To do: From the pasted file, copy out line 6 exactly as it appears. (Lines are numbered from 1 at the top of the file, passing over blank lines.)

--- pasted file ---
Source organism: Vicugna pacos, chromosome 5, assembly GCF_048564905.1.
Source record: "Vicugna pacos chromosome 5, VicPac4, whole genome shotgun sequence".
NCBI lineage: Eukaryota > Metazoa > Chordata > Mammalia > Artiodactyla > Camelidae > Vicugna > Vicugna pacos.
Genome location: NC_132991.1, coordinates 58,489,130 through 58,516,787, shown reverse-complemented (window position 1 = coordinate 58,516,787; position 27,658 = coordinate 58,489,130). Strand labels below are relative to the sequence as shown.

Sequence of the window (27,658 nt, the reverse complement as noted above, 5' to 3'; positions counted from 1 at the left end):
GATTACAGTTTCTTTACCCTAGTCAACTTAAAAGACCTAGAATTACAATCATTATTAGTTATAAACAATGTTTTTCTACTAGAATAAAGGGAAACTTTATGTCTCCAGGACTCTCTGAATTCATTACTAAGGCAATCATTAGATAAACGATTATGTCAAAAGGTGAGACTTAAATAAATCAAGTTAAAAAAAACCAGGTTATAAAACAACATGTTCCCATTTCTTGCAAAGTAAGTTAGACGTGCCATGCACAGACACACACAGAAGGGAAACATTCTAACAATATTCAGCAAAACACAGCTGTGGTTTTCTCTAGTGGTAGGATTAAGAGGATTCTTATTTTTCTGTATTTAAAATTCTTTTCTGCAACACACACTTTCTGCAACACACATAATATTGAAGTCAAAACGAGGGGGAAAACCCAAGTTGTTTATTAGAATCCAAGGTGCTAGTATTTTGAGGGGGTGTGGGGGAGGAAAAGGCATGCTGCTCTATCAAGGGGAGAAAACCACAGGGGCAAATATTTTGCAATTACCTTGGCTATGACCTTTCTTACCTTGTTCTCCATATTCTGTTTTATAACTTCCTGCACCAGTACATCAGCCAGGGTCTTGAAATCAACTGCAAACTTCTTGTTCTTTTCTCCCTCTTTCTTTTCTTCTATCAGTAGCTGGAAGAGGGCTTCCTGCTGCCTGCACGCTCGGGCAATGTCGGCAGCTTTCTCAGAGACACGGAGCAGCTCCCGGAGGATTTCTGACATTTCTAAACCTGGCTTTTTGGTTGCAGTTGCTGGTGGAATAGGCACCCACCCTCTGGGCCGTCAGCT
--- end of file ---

GATTACAGTTTCTTTACCCTAGTCAACTTAAAAGACCTAGAATTACAATCATTATTAGTTATAAACAATGTTTTTCTACTAGAATAAAGGGAAACTTTATGTCTCCAGGACTCTCTGAATTCATTACTAAGGCAATCATTAGATAAACGATTATGTCAAAAGGTGAGACTTAAATAAATCAAGTTAAAAAAAACCAGGTTATAAAACAACATGTTCCCATTTCTTGCAAAGTAAGTTAGACGTGCCATGCACAGACACACACAGAAGGGAAACATTCTAACAATATTCAGCAAAACACAGCTGTGGTTTTCTCTAGTGGTAGGATTAAGAGGATTCTTATTTTTCTGTATTTAAAATTCTTTTCTGCAACACACACTTTCTGCAACACACATAATATTGAAGTCAAAACGAGGGGGAAAACCCAAGTTGTTTATTAGAATCCAAGGTGCTAGTATTTTGAGGGGGTGTGGGGGAGGAAAAGGCATGCTGCTCTATCAAGGGGAGAAAACCACAGGGGCAAATATTTTGCAATTACCTTGGCTATGACCTTTCTTACCTTGTTCTCCATATTCTGTTTTATAACTTCCTGCACCAGTACATCAGCCAGGGTCTTGAAATCAACTGCAAACTTCTTGTTCTTTTCTCCCTCTTTCTTTTCTTCTATCAGTAGCTGGAAGAGGGCTTCCTGCTGCCTGCACGCTCGGGCAATGTCGGCAGCTTTCTCAGAGACACGGAGCAGCTCCCGGAGGATTTCTGACATTTCTAAACCTGGCTTTTTGGTTGCAGTTGCTGGTGGAATAGGCACCCACCCTCTGGGCCGTCAGCT